Suburban Therapy with the OK Collective will be at the opening of Neometro’s New Urban Village at Jewell Station hub this Saturday and Sunday from 12-3pm. We asked Oliver Cloke and Kathy Heyward a few questions about their fantastic project.
Tell us about how OK Collective and Suburban Therapy came about?
The OK Collective began as we started working and living together after we met at the VCA in 2009. We have very different ideas about art and very different interests and practices that we are constantly mashing together to create projects that keep us both intrigued and that encourage intrigue in others as well. There is definitiely a focus on play and the value of art and artists that underpins what we come up with.
Suburban Therapy was an idea conjured as a response to the 2015 MoreArt call out. The Theme was ‘Participation: Real or Imagined’ and really stirred in us ideas about the ways in which people in Moreland interact – traditionally and in contemporary forms. We wanted to instil a sense of nostalgia for those over-the-fence chats and gossip sessions as well as try to capture the ‘old school’ manner of discussing suburban burdens whilst sitting at the laminex with a cup of tea in hand. Perhaps if we lift our heads and just talk to people we could unburden ourselves from some post-millenial woe and feel more connected to our communities.
What role does public art play in the vibrancy of local communities?
Public art projects and pieces could easily be a fabric into which community spirit and pride is woven and bound. We tried to focus on this with our role in the MoreArt program – enlisting artists who either live and/or work in the area, and making their presence more visible we hoped to intertwine the value of the voices of residents and visitors with the value of our talented and hard working artists.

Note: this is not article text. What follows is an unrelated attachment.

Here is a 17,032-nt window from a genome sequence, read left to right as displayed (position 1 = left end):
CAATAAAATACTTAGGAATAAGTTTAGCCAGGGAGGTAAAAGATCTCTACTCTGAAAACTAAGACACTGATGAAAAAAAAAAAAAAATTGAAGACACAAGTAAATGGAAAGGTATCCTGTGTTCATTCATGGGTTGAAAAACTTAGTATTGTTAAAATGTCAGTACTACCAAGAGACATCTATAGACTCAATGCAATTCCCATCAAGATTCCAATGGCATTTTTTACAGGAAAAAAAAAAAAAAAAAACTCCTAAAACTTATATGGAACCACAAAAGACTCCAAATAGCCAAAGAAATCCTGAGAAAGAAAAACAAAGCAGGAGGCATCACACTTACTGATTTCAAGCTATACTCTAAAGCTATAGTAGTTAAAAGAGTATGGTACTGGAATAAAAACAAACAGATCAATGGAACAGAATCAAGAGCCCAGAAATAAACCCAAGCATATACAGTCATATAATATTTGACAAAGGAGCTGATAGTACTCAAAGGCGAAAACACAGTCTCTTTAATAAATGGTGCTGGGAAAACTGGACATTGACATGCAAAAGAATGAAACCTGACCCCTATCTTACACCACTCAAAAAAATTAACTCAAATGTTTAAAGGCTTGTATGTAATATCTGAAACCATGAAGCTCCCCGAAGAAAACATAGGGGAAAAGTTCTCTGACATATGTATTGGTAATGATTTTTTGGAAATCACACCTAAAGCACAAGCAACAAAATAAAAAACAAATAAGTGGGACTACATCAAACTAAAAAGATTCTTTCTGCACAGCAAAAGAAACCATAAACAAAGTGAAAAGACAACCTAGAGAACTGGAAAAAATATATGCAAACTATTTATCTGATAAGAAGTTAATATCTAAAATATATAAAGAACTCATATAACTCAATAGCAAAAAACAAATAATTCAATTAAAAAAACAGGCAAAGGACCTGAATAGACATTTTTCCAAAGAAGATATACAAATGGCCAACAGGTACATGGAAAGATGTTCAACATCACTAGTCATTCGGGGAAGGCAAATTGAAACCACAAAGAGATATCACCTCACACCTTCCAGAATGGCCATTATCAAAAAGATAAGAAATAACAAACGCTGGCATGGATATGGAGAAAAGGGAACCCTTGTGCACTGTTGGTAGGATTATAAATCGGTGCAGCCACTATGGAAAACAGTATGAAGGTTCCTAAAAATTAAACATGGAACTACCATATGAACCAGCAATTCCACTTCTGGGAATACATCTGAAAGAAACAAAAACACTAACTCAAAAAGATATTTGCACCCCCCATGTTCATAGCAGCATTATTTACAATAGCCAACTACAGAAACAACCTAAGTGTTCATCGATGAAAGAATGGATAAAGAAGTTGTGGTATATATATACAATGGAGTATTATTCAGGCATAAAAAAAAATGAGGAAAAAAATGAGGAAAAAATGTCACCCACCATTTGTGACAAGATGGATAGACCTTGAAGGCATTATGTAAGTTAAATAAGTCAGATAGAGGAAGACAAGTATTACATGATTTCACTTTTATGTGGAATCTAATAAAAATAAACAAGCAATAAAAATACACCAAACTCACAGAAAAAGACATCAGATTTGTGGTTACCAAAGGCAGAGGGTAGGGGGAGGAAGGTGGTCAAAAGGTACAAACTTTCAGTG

Suburban Therapy is a highly interactive, unpredictable instance of live art, how have you found it has been received? What have been the most interesting outcomes from the sessions?
Unpredictable is right! The artists themselves may actually have gained more from the experiences than the participants. We have had SO much great feedback – artists developing the direction of their own art practice based on their experiences, talk of deeply moving conversations that put our artists in touch with some of the highs and lows of living in the area, participants who were just so very grateful for the time to talk and be heard and also so grateful for the ease of being involved in an art project. We had dogs get therapy, road workers who were intrigued and had their world opened a little, people who sought us out either to talk about something or be able to spend time with certain artists and an amazing, prolonged session with an Upwey line train safety officer who was just overawed by his time with one of our artists and tucked his drawing into his bullet proff vest as he went off to the train.
The OK Collective predominatly operates in the heavily built up Moreland area, do you see inner city living and positive mental health as compatible?
Because Suburban Therapy was borne from the MoreArt call out, we did spend 2 months working in Moreland and was interesting to note how open and ready people were for this kind of engagement. We aren’t just talking about ‘new’ Moreland residents; there is a tremendous influx of ‘gentrified’ residents in the area who may be more aware of the notion of mindfulness, there are also many who feel perhaps a little cut off and solitary regardless of living in such a dense community. This is exactly why positive mental health should be a focus – but perhaps we do need to work a little harder, together, to make these seemingly disparate ideals more compatible.